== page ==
North Dakota added 2,578 miles of crude oil and natural gas pipelines in 2013, a 15 percent increase, but most of the state’s oil is still shipped to market on trains, state officials said Friday.
The newly built pipelines largely collect oil and gas from well fields, reducing the amount of local truck traffic and wasteful burning, or flaring, of gas at the wellhead, said Justin Kringstad, director of the North Dakota Pipeline Authority.
“We are connecting more wells to our gas system than were drilled,” he said.
But gathering pipelines don’t take oil to market, and haven’t reduced the need for oil trains.
In June, 59 percent of North Dakota’s oil was shipped to market by rail, or about 700,000 barrels per day, a slight increase over May, according to new data released Friday from the authority.
Later this year, Kringstad said, two new oil pipelines, with a total capacity of 160,000 barrels per day, will begin transporting oil to Wyoming and then to a major terminal in Cushing, Okla., via another pipeline.
Meanwhile, North Dakota reported a 5 percent surge in oil production in June to 1.09 million barrels per day, and officials expect similar gains in the months ahead. The latest surge comes just two months after North Dakota surpassed the symbolic milestone of 1 million barrels per day.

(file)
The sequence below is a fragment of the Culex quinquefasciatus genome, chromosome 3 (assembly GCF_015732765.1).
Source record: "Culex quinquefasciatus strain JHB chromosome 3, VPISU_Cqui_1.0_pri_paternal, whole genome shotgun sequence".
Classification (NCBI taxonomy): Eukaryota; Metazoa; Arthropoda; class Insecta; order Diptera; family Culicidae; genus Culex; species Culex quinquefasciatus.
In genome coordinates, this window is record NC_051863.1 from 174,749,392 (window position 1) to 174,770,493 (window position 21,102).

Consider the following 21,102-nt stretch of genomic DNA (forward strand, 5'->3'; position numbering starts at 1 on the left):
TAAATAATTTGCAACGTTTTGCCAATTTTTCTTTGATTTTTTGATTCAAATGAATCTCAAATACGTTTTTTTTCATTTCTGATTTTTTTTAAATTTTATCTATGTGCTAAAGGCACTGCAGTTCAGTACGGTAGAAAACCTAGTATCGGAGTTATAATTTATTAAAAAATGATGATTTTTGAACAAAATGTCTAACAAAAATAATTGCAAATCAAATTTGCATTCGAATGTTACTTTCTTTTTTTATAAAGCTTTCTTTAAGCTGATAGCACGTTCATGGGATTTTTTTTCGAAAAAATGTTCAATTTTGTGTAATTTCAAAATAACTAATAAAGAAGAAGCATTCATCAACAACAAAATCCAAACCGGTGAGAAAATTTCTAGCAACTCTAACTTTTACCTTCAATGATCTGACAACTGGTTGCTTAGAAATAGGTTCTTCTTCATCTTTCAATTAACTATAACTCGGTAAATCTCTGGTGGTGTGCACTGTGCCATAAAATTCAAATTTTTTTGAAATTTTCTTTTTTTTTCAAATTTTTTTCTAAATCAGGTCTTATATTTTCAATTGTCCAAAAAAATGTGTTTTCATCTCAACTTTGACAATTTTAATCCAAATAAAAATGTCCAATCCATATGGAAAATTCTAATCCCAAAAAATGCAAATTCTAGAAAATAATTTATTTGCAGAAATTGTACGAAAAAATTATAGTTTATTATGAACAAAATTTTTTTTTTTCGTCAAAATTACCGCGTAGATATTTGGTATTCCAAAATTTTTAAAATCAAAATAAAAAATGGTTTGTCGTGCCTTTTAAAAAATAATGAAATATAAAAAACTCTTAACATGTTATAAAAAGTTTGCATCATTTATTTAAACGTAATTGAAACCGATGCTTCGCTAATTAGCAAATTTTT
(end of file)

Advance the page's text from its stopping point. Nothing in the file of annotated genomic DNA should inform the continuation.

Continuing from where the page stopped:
The June increase of 52,000 barrels per day equates to a need for more than four 110-car oil trains per week to carry it away. It’s not known if all that additional crude left the state on trains. But in June, BNSF Railway and Canadian Pacific told Minnesota officials that about 50 Bakken oil trains were passing through the state each week, and most went through the Twin Cities.
Lynn Helms, director of the North Dakota Department of Mineral Resources, said in his monthly report Friday that the state’s “crude oil take away capacity is expected to remain adequate as long as rail deliveries to coastal refineries keep growing.”
At least 15 major accidents involving crude oil or ethanol trains have occurred in the United States and Canada since 2006, including the July 2013 Lac-Mégantic, Quebec, disaster that killed 47 people. On Monday, Minnesota Gov. Mark Dayton heard from emergency planners that small cities are not prepared for oil train explosions and fires. In July, the U.S. Transportation Department proposed rules to strengthen tank cars to reduce explosion risks, but the regulations are not yet in effect.
On a conference call with reporters Friday, Helms said the state Industrial Commission, which oversees the oil industry, will hold a public hearing in the near future to consider state requirements on oil companies to treat crude oil to make it less volatile.
Federal officials have said tests of North Dakota crude oil found it is somewhat more volatile than other light crudes. But North Dakota’s oil industry says its testing doesn’t show Bakken crude is more volatile.
Helms didn’t elaborate on the possible new requirements, but said they could mean “significant additional operating costs” because one of the treatment steps involves heating crude.